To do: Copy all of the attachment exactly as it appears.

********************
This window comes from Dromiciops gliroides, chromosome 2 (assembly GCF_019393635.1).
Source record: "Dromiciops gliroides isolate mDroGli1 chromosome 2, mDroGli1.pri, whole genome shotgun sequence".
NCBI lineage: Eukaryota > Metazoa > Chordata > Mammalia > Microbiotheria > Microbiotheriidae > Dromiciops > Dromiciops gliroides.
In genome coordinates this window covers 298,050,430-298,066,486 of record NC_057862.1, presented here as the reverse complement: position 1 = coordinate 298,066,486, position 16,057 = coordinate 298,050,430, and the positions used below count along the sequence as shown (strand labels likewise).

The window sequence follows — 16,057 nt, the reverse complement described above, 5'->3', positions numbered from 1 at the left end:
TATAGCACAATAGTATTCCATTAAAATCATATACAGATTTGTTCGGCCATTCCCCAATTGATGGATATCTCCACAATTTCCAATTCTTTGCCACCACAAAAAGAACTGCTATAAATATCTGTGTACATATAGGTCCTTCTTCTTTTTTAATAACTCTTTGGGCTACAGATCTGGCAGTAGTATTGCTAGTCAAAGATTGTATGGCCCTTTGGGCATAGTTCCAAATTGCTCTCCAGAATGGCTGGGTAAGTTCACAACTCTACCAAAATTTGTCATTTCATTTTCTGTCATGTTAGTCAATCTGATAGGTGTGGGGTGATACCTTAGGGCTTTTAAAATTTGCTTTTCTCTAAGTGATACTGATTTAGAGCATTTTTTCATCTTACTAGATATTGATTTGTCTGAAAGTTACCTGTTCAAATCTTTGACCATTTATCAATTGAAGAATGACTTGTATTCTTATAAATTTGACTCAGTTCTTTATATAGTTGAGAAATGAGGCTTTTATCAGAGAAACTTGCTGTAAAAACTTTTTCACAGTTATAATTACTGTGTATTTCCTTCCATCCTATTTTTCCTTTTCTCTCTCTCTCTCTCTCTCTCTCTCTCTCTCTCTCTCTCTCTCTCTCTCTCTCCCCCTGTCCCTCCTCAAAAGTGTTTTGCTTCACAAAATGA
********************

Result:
This window comes from Dromiciops gliroides, chromosome 2 (assembly GCF_019393635.1).
Source record: "Dromiciops gliroides isolate mDroGli1 chromosome 2, mDroGli1.pri, whole genome shotgun sequence".
NCBI lineage: Eukaryota > Metazoa > Chordata > Mammalia > Microbiotheria > Microbiotheriidae > Dromiciops > Dromiciops gliroides.
In genome coordinates this window covers 298,050,430-298,066,486 of record NC_057862.1, presented here as the reverse complement: position 1 = coordinate 298,066,486, position 16,057 = coordinate 298,050,430, and the positions used below count along the sequence as shown (strand labels likewise).

The window sequence follows — 16,057 nt, the reverse complement described above, 5'->3', positions numbered from 1 at the left end:
TATAGCACAATAGTATTCCATTAAAATCATATACAGATTTGTTCGGCCATTCCCCAATTGATGGATATCTCCACAATTTCCAATTCTTTGCCACCACAAAAAGAACTGCTATAAATATCTGTGTACATATAGGTCCTTCTTCTTTTTTAATAACTCTTTGGGCTACAGATCTGGCAGTAGTATTGCTAGTCAAAGATTGTATGGCCCTTTGGGCATAGTTCCAAATTGCTCTCCAGAATGGCTGGGTAAGTTCACAACTCTACCAAAATTTGTCATTTCATTTTCTGTCATGTTAGTCAATCTGATAGGTGTGGGGTGATACCTTAGGGCTTTTAAAATTTGCTTTTCTCTAAGTGATACTGATTTAGAGCATTTTTTCATCTTACTAGATATTGATTTGTCTGAAAGTTACCTGTTCAAATCTTTGACCATTTATCAATTGAAGAATGACTTGTATTCTTATAAATTTGACTCAGTTCTTTATATAGTTGAGAAATGAGGCTTTTATCAGAGAAACTTGCTGTAAAAACTTTTTCACAGTTATAATTACTGTGTATTTCCTTCCATCCTATTTTTCCTTTTCTCTCTCTCTCTCTCTCTCTCTCTCTCTCTCTCTCTCTCTCTCTCTCTCTCTCCCCCTGTCCCTCCTCAAAAGTGTTTTGCTTCACAAAATGA